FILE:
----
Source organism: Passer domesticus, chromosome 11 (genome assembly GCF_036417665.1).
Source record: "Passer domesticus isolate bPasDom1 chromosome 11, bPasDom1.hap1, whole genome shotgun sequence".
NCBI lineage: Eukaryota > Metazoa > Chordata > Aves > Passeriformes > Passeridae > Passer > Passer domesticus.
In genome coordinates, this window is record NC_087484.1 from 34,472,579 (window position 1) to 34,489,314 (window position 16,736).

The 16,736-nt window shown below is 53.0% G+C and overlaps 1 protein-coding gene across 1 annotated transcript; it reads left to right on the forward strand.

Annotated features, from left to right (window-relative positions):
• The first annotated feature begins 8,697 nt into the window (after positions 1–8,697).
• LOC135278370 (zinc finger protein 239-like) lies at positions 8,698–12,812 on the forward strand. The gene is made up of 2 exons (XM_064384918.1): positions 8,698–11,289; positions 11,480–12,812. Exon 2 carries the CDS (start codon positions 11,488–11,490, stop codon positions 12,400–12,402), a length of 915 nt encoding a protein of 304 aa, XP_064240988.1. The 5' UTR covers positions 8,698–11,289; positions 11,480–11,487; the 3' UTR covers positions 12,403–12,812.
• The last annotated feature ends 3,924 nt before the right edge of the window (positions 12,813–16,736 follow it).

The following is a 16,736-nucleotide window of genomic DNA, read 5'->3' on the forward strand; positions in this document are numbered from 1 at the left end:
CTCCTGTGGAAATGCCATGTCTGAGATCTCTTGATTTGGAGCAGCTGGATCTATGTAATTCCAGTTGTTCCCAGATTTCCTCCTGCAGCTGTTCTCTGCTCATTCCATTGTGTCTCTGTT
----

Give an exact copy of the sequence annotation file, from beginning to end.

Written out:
Source organism: Passer domesticus, chromosome 11 (genome assembly GCF_036417665.1).
Source record: "Passer domesticus isolate bPasDom1 chromosome 11, bPasDom1.hap1, whole genome shotgun sequence".
NCBI lineage: Eukaryota > Metazoa > Chordata > Aves > Passeriformes > Passeridae > Passer > Passer domesticus.
In genome coordinates, this window is record NC_087484.1 from 34,472,579 (window position 1) to 34,489,314 (window position 16,736).

The 16,736-nt window shown below is 53.0% G+C and overlaps 1 protein-coding gene across 1 annotated transcript; it reads left to right on the forward strand.

Annotated features, from left to right (window-relative positions):
• The first annotated feature begins 8,697 nt into the window (after positions 1–8,697).
• LOC135278370 (zinc finger protein 239-like) lies at positions 8,698–12,812 on the forward strand. The gene is made up of 2 exons (XM_064384918.1): positions 8,698–11,289; positions 11,480–12,812. Exon 2 carries the CDS (start codon positions 11,488–11,490, stop codon positions 12,400–12,402), a length of 915 nt encoding a protein of 304 aa, XP_064240988.1. The 5' UTR covers positions 8,698–11,289; positions 11,480–11,487; the 3' UTR covers positions 12,403–12,812.
• The last annotated feature ends 3,924 nt before the right edge of the window (positions 12,813–16,736 follow it).

The following is a 16,736-nucleotide window of genomic DNA, read 5'->3' on the forward strand; positions in this document are numbered from 1 at the left end:
CTCCTGTGGAAATGCCATGTCTGAGATCTCTTGATTTGGAGCAGCTGGATCTATGTAATTCCAGTTGTTCCCAGATTTCCTCCTGCAGCTGTTCTCTGCTCATTCCATTGTGTCTCTGTT